I am sorry if I have gone on, but I grew up in a time when all this vital part history was “Airbrushed” out and we were taught other peoples history. My mother who is still alive to-day knew very little about her Father military background as he never spoke about it. Because I think he was dammed by all sides by taking the “Kings Shilling” and fighting the republicans who had plans for a different Ireland to the one we have today.
So GuestX you have to say that Irish History is not Black and White as we were taught, but more a Grey colour in which we have to look at with open eyes and an open mind.
This should debate should never have taken place on The Curragh School Forum in the first place, but I feel that I should reply to other peoples postings. If somebody would like to take it further please create a new thread on the Forum and please leave this one to what it is suppose to be about “Curragh Schools”.
My view of history is far from clouded. Having a master’s degree in history and being an army officer, I felt it necessary to reflect the truth. I’m sorry you missed my point of fact. It seems you are emotionally triggered about your grandfather and granduncle’s involvement in WWI. Your site, I believe is about the history of the Curragh. This particular discussion is about this era, hence I was emphasizing the facts as reflected of the time (between 1916 – 1922). It has nothing to do with the wonderful Irishmen who fought for the British in WWI. I have the greatest respect for them because my grandfather was in the Dublin Fusiliers who fought and lost his life at the Battle of the Somme. Your thread discusses the Curragh of the time. Hence, my intention to zero into this era of Irish history. Another fact relating to BRITISH soldiers occuping the Curragh includes the fact that they were mobilized to Dublin when the rising occurred. By the way, the Black and Tans were also housed in the Curragh periodically. We all know about them. Being an officer, I would like to state that you are very wrong about my “Republican” persuasion.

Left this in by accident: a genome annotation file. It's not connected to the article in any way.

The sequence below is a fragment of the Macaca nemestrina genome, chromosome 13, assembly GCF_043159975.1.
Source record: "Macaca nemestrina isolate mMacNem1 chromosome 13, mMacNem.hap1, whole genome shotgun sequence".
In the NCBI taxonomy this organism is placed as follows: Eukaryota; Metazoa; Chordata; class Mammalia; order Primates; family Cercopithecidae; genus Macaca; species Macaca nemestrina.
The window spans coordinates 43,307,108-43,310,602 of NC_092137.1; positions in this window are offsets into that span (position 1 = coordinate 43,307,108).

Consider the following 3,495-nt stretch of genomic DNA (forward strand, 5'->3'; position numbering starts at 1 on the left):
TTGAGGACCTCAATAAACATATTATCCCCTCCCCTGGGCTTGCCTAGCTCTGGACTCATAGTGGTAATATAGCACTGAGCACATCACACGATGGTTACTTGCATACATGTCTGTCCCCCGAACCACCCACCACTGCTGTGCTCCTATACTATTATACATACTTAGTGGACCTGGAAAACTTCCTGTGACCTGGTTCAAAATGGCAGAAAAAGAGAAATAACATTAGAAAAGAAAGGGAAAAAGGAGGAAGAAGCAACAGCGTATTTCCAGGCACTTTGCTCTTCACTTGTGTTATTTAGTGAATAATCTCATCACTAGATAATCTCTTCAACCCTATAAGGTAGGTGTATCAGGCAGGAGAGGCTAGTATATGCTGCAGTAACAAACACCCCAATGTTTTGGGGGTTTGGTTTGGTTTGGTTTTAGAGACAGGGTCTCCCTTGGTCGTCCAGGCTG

I want to state that I admire and appreciate the sacrifice your relatives have made, including my own, in their fight of the freedom we enjoy today.
Post by Matt McNamara on Oct 26, 2008 12:54:35 GMT
Hiding behind an alias name (GuestX), we can all have a Masters Degrees in history, so why if you have an interest in the site, why do you not register your user name.
Personally I don’t hide behind an alias and I don’t have a Masters Degree in history, but my knowledge in Curragh History (which I have acquired over the last 15 years) and which is far from complete. I have acquired this through research of Army archives, many books, and most importantly from the many contributions to this site from Families that have lived on The Curragh over the last 90 years and more. What contributions have you made to the site? If you have a Masters Degree in History, surely you must have many fine papers of interest to this site and I would gladly display your work here.
Reading between the lines I find your views and comments and general response not that of an Irish Army Officer ,who in my option would take a more professional view and not leaning to the republican side. .
As I have previously said this is not the area for this particular debate and I am now as the administrator, (for the first time) locking this particular thread. If you want to continue this debate please register a username and create a new thread in the “General Discussion “area. Or e-mail me at firstname.lastname@example.org
This type of debate has no place in the Curragh Schools thread.